Picture It: What Would the Golden Girls Read?
The Golden Girls has had incredible staying power as a cultural phenomenon because the characters are truly iconic. The humor holds up surprisingly well, and the show didn’t shy away from a thorny topic, making it incredibly rewatchable. But really, it’s the characters. They’re so well-developed that it’s easy to imagine what they might read. My first instinct is that they all should read Little Women. That’s because I always have fun mapping quartets of characters onto the Little Women. Sophia is Meg, Dorothy is Jo, Rose is Beth, and Blanche is Amy. Kind of perfect, right?
So what else would they read? I paired two books per character, mostly fiction. I’d like to think these characters all have broad tastes as readers, but I endeavored to find the books I think would really be in their wheelhouses. I hope some of these appeal to you, too. Might I suggest taking a “Which Golden Girl are You?” quiz and starting with those selections? I’m a Sophia, apparently. Then you can put on your best fashion jogging suit or opulent, besequined caftan. Cut a slice of cheesecake for yourself. Read out on the lanai. And don’t forget to sing that theme song, because it’s an all-timer, as is the gospel remix.
What Would Sophia Read?
From Scratch: A Memoir of Love, Sicily, and Finding Home by Tembi Locke
Is it too obvious to pair Sophia with a memoir about Sicily? It’s not, because she’s so truly invested in the Old Country. This memoir, about a Black American actress who falls in love with a Sicilian chef from a traditional family, is delicious and at times, devastating. Author Tembi Locke lost her husband to cancer, but this richly-told tale of big love, family, and food will make you long to visit Sicily.
The Florios of Sicily by Stefania Auci
More Sicily? Yes, more Sicily! You know that Sophia would absolutely eat up a historical novel about her homeland. If you love a sweeping family saga like I do, here’s your book. It traces the rise of the Florio family from humble spice shop owners to powerful shipping magnates. This story dramatizes the actual story of the Florio family in all its naked ambition, revenge, and romance.
What Would Dorothy Read?
The Kingdom of Sand by Andrew Holleran
Dorothy is clearly the most serious Golden Girl. As a former English teacher, she’d be into some hard-hitting literature, I’d imagine. A particularly memorable episode of The Golden Girls deals with Rose’s HIV test following a possible exposure, making the show stand out for its inclusion of topical issues. So I think Dorothy would eagerly read The Kingdom of Sand, about a nameless gay narrator who moves to Florida. He’s caring for aging parents (Dorothy can relate) at the height of the AIDS crisis. This isn’t an uplifting book, but it does delve honestly into the feelings of loneliness and loss.
Grounds for Murder by Tara Lush
While I think Dorothy would read somber literature, I think she’d also indulge in some really fun books, like this cozy mystery set in a small Florida town. Lana has a public fight with a former employee at her coffee shop, Perkatory. Naturally, that guy ends up dead and Lana is a prime suspect. She needs to clear her name so that she can also compete in the state barista championship. It’s breezy, quirky, and I suspect Dorothy would drink it down like her morning coffee (never decaf).
What Would Blanche Read?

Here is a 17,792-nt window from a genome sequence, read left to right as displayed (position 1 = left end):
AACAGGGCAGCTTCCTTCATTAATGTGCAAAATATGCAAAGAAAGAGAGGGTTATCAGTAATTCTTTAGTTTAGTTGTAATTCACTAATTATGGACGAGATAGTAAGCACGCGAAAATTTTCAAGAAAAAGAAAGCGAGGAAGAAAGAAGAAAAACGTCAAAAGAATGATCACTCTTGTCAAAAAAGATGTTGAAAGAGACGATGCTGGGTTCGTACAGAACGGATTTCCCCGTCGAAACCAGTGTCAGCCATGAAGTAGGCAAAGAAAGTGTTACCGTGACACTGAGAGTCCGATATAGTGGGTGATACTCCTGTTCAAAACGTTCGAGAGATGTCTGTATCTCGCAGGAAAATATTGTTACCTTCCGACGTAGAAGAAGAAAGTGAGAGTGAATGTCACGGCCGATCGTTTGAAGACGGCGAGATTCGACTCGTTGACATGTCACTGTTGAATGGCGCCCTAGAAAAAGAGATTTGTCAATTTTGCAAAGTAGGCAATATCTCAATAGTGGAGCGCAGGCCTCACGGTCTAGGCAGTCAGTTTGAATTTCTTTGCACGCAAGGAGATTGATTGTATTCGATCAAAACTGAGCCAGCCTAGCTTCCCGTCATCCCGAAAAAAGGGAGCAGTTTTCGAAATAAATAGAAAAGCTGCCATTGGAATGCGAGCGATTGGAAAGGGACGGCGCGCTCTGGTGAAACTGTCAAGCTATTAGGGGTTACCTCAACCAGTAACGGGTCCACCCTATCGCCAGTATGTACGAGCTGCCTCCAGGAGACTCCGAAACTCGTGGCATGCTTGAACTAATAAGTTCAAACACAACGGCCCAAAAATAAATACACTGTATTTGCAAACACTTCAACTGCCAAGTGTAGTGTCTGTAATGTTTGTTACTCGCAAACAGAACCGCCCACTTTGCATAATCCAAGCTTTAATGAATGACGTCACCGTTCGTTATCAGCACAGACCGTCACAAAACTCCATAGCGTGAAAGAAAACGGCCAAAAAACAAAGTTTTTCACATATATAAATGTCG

A Taste of Her Own Medicine by Tasha L. Harrison
Blanche’s defining trait is perhaps her horniness. And we all love her for it. So you know I’m right when I say she’d want to read some really sexy romance. One that pairs an older woman with a younger man? Blanche would be spritzing herself with that spray bottle. Atlas is the instructor at Sonja’s entrepreneur workshop, and Sonja is smitten. She’s guarding her heart, but Atlas wants to break down her barriers. Add in a love potion and a wise grandmother (hello, Sophia!) and you know you’re in for a treat.
Memphis by Tara M. Stringfellow
One might assume Blanche would be a devotee of Southern epics like Gone With the Wind, but did you know about the spinoff Golden Palace and its Confederate flag episode? Blanche had a change of heart regarding glorifying the Confederacy. Still, I know she’d want something sprawling, dramatic, and Southern, so I think Memphis would be a book she picks up. It traces three generations of women in a Black family from 1937-2003. At the heart, there’s a woman striving not to be defined by her legacy. There’s both heartbreak and hope in this engrossing story.
What Would Rose Read?
The Lager Queen of Minnesota by J. Ryan Stradal
Not only would Rose read The Lager Queen of Minnesota, don’t you think she would have held the title in her day? In fact, we know that she lost the title of St. Olaf Butter Queen due to “churn tampering.” But The Lager Queen of Minnesota is not about pageants; it’s about two sisters and one granddaughter who bond over making beer. It’s a witty family drama about inheritances, secrets, dreamers, and hard work that oozes Minnesota charm, just like Rose.
The Seed Keeper by Diane Wilson
Rose grew up on a farm and has deep ties to farming and farm animals. I think she’d really appreciate the story of Rosalie, a Dakota woman recently widowed who returns to her childhood home after decades living on her white husband’s farm. In searching for community, she learns how she is descended from women who transmit a precious cache of seeds through the generations. Rose would relate to the story of someone discovering their deepest relationship to their roots and the life-giving earth.
If you want even more Golden Girls bookishness, we have a painstaking compilation of every literary reference made in the show! Now there’s a treasure trove. And I hope there are some books on this list that intrigue your inner Golden Girl. When it comes to finding great books to read, consider me your pal and a confidant.